Trouble at the mall

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Not that kind of trouble

Not that kind of trouble

Gottschalks' announcement yesterday that they're filing for Chapter 11 bankruptcy means yet more trouble for Bayshore Mall parent company General Growth Properties. A story on NPR this morning elucidated the woes of the nation's second largest mall operator. If GGP can't figure out a way to pay off their significant debts, or at least negotiate some new loan terms, by next month, they, too, could be forced into bankruptcy, according to Michael Niemira, chief council for the, ahem, International Council of Shopping Centers, a pro-mall trade association.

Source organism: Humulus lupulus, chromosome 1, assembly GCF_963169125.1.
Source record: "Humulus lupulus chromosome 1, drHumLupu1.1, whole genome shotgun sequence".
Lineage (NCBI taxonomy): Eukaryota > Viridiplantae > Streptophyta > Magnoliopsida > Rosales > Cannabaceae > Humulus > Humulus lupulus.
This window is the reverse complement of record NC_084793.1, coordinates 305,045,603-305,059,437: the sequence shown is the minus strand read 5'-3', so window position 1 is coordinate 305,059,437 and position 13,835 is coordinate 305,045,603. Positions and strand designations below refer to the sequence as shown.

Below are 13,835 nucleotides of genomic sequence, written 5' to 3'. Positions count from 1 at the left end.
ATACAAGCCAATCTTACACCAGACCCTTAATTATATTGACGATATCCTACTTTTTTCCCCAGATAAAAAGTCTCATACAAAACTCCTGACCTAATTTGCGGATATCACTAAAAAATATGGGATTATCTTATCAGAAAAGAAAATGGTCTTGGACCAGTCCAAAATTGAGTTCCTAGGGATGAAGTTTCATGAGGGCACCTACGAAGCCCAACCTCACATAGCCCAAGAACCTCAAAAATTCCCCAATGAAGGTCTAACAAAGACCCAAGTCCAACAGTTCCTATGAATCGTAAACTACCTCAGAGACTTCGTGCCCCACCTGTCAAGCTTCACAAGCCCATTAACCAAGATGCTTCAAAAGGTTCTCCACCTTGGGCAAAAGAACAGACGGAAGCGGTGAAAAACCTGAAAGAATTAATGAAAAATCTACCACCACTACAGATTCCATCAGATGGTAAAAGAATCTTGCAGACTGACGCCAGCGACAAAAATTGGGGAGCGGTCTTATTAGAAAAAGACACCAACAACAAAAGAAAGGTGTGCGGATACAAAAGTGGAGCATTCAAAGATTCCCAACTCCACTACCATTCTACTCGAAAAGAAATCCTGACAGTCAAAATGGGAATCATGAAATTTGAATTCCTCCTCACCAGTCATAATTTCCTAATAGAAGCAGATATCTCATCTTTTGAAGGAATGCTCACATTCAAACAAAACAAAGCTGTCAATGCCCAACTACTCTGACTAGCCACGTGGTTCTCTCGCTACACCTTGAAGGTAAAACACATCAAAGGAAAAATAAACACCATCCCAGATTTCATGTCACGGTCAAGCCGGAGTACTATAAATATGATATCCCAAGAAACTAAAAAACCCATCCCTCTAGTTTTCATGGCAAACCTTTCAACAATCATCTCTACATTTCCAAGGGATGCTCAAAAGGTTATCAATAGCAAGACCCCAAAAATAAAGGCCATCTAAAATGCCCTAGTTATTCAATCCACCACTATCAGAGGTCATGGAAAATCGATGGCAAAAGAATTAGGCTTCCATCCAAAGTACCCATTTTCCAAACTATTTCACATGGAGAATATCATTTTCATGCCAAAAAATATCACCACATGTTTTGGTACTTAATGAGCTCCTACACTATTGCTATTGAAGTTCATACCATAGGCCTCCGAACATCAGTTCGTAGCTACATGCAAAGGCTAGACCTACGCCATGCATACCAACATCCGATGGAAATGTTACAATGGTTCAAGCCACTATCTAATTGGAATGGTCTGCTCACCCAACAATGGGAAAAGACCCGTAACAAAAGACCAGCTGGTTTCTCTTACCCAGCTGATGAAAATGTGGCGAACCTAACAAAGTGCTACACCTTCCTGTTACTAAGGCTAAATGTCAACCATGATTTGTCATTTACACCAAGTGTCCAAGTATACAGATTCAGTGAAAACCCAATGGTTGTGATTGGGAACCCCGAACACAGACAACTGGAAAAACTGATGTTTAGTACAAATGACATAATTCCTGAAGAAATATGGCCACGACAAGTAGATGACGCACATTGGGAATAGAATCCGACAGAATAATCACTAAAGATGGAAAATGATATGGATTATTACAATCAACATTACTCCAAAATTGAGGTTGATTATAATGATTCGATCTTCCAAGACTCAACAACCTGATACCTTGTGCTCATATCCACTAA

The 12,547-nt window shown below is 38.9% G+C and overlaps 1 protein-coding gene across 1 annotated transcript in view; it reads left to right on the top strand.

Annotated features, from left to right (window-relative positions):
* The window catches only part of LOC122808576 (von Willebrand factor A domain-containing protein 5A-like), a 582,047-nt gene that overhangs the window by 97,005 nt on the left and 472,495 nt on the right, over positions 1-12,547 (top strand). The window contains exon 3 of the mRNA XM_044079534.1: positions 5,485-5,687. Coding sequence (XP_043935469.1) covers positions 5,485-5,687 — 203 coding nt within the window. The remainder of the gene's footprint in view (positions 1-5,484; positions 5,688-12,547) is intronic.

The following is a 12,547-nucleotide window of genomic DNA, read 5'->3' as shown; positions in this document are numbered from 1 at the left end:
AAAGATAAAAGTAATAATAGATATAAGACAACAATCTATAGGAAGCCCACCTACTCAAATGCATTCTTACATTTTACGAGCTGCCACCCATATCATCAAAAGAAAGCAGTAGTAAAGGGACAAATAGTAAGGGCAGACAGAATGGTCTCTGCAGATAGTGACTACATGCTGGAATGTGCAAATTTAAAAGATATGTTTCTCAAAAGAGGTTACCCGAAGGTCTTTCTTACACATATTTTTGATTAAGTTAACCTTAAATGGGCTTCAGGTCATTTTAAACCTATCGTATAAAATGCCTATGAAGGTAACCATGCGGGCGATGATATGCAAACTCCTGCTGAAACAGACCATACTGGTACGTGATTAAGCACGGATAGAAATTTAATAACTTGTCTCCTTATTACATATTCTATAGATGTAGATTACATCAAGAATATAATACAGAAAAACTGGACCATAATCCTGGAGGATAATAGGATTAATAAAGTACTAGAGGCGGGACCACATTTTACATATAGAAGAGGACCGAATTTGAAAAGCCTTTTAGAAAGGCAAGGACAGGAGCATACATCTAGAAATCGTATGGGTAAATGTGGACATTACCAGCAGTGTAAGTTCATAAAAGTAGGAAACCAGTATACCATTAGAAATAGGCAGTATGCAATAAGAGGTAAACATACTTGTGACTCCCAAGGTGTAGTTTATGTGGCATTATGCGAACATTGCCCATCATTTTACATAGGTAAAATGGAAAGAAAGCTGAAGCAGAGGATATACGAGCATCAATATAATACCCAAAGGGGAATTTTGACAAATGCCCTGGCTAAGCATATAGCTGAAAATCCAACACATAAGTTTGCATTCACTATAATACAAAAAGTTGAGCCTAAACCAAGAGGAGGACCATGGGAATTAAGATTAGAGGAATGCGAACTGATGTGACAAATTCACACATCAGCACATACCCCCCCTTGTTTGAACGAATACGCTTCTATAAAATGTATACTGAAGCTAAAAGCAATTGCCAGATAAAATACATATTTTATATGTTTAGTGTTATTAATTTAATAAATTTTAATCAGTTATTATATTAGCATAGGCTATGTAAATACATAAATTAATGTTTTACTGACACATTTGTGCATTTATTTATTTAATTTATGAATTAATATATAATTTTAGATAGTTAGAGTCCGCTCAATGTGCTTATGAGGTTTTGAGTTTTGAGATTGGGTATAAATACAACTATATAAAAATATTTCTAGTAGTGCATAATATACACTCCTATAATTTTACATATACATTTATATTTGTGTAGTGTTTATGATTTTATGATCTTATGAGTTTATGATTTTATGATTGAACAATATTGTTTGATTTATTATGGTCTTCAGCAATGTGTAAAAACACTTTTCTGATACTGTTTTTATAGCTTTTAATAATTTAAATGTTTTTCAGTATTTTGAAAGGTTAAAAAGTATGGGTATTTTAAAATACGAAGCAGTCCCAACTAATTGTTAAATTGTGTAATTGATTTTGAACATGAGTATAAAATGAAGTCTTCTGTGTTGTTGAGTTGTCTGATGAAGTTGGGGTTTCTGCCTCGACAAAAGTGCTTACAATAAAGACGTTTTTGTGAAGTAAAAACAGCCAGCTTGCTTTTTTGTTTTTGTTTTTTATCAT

When mall stores go out of business (see: JC Penny, Mervyns, the Gap, Old Navy Outlet ...) it hits mall operators twice, according to NPR's report -- once through the loss of rent and a second smack via loss of revenues. (Mall owners often get a percentage of store profits.) Gottschalks may yet find a buyer and remain a going concern. But according to a California economist quoted on NPR, the problem is systemic: America simply has too many stores and too many malls. "We've been adding millions of square feet of retail space every year," he said. The trick now will be trying to strike "a realistic balance between what the consumer really needs and what the marketplace can give them."

Sounds like the task facing our entire economic system, no?

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